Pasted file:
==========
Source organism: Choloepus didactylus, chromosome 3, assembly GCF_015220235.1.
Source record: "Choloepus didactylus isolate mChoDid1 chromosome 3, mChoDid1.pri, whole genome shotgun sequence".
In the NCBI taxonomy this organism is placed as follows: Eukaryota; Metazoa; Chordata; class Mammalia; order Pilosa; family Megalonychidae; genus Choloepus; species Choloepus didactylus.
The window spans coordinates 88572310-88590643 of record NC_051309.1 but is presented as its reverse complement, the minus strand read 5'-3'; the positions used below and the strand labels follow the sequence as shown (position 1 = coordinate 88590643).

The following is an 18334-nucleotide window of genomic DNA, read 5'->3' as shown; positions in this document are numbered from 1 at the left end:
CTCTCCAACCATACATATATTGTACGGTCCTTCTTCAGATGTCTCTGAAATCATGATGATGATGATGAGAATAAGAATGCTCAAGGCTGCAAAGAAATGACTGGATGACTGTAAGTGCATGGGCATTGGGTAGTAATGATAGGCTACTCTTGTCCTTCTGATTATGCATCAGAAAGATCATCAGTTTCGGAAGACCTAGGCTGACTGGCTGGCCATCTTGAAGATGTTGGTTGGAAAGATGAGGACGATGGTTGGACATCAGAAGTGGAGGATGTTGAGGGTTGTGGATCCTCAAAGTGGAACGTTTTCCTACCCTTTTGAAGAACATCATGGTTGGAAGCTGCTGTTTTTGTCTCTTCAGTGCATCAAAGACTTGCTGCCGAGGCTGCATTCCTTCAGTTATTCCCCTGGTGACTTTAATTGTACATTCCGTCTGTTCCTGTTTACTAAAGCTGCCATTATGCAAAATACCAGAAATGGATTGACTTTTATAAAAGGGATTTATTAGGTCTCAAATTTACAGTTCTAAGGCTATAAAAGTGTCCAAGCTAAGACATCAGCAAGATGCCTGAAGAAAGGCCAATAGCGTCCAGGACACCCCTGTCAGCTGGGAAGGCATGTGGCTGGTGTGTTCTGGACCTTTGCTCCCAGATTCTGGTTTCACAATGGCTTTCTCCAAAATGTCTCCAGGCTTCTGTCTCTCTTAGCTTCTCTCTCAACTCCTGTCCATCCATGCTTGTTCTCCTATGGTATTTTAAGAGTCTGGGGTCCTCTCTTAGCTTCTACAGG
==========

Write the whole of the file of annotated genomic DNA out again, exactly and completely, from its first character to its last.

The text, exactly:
Source organism: Choloepus didactylus, chromosome 3, assembly GCF_015220235.1.
Source record: "Choloepus didactylus isolate mChoDid1 chromosome 3, mChoDid1.pri, whole genome shotgun sequence".
In the NCBI taxonomy this organism is placed as follows: Eukaryota; Metazoa; Chordata; class Mammalia; order Pilosa; family Megalonychidae; genus Choloepus; species Choloepus didactylus.
The window spans coordinates 88572310-88590643 of record NC_051309.1 but is presented as its reverse complement, the minus strand read 5'-3'; the positions used below and the strand labels follow the sequence as shown (position 1 = coordinate 88590643).

The following is an 18334-nucleotide window of genomic DNA, read 5'->3' as shown; positions in this document are numbered from 1 at the left end:
CTCTCCAACCATACATATATTGTACGGTCCTTCTTCAGATGTCTCTGAAATCATGATGATGATGATGAGAATAAGAATGCTCAAGGCTGCAAAGAAATGACTGGATGACTGTAAGTGCATGGGCATTGGGTAGTAATGATAGGCTACTCTTGTCCTTCTGATTATGCATCAGAAAGATCATCAGTTTCGGAAGACCTAGGCTGACTGGCTGGCCATCTTGAAGATGTTGGTTGGAAAGATGAGGACGATGGTTGGACATCAGAAGTGGAGGATGTTGAGGGTTGTGGATCCTCAAAGTGGAACGTTTTCCTACCCTTTTGAAGAACATCATGGTTGGAAGCTGCTGTTTTTGTCTCTTCAGTGCATCAAAGACTTGCTGCCGAGGCTGCATTCCTTCAGTTATTCCCCTGGTGACTTTAATTGTACATTCCGTCTGTTCCTGTTTACTAAAGCTGCCATTATGCAAAATACCAGAAATGGATTGACTTTTATAAAAGGGATTTATTAGGTCTCAAATTTACAGTTCTAAGGCTATAAAAGTGTCCAAGCTAAGACATCAGCAAGATGCCTGAAGAAAGGCCAATAGCGTCCAGGACACCCCTGTCAGCTGGGAAGGCATGTGGCTGGTGTGTTCTGGACCTTTGCTCCCAGATTCTGGTTTCACAATGGCTTTCTCCAAAATGTCTCCAGGCTTCTGTCTCTCTTAGCTTCTCTCTCAACTCCTGTCCATCCATGCTTGTTCTCCTATGGTATTTTAAGAGTCTGGGGTCCTCTCTTAGCTTCTACAGG